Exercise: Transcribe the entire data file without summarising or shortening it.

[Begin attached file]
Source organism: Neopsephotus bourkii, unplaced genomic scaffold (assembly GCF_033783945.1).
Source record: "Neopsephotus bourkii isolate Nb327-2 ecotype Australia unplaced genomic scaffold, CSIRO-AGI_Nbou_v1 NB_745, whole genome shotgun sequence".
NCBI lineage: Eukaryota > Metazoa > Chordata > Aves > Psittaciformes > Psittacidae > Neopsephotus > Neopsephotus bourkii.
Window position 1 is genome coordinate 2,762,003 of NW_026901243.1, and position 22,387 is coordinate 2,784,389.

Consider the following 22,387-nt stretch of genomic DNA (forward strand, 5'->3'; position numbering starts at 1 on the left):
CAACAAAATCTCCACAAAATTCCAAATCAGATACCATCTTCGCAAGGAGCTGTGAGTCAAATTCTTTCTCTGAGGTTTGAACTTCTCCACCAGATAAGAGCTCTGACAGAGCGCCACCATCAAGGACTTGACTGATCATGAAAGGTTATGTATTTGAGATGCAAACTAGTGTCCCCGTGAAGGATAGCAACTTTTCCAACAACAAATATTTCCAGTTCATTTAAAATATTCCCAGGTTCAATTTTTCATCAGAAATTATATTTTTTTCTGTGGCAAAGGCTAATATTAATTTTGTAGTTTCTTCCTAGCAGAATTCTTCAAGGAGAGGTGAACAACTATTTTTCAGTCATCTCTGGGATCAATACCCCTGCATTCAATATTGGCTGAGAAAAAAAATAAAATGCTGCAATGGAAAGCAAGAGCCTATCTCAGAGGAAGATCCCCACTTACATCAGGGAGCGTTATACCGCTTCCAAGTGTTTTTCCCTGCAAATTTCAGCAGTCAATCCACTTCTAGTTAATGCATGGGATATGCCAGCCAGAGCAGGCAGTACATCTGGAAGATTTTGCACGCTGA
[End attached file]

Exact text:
Source organism: Neopsephotus bourkii, unplaced genomic scaffold (assembly GCF_033783945.1).
Source record: "Neopsephotus bourkii isolate Nb327-2 ecotype Australia unplaced genomic scaffold, CSIRO-AGI_Nbou_v1 NB_745, whole genome shotgun sequence".
NCBI lineage: Eukaryota > Metazoa > Chordata > Aves > Psittaciformes > Psittacidae > Neopsephotus > Neopsephotus bourkii.
Window position 1 is genome coordinate 2,762,003 of NW_026901243.1, and position 22,387 is coordinate 2,784,389.

Consider the following 22,387-nt stretch of genomic DNA (forward strand, 5'->3'; position numbering starts at 1 on the left):
CAACAAAATCTCCACAAAATTCCAAATCAGATACCATCTTCGCAAGGAGCTGTGAGTCAAATTCTTTCTCTGAGGTTTGAACTTCTCCACCAGATAAGAGCTCTGACAGAGCGCCACCATCAAGGACTTGACTGATCATGAAAGGTTATGTATTTGAGATGCAAACTAGTGTCCCCGTGAAGGATAGCAACTTTTCCAACAACAAATATTTCCAGTTCATTTAAAATATTCCCAGGTTCAATTTTTCATCAGAAATTATATTTTTTTCTGTGGCAAAGGCTAATATTAATTTTGTAGTTTCTTCCTAGCAGAATTCTTCAAGGAGAGGTGAACAACTATTTTTCAGTCATCTCTGGGATCAATACCCCTGCATTCAATATTGGCTGAGAAAAAAAATAAAATGCTGCAATGGAAAGCAAGAGCCTATCTCAGAGGAAGATCCCCACTTACATCAGGGAGCGTTATACCGCTTCCAAGTGTTTTTCCCTGCAAATTTCAGCAGTCAATCCACTTCTAGTTAATGCATGGGATATGCCAGCCAGAGCAGGCAGTACATCTGGAAGATTTTGCACGCTGA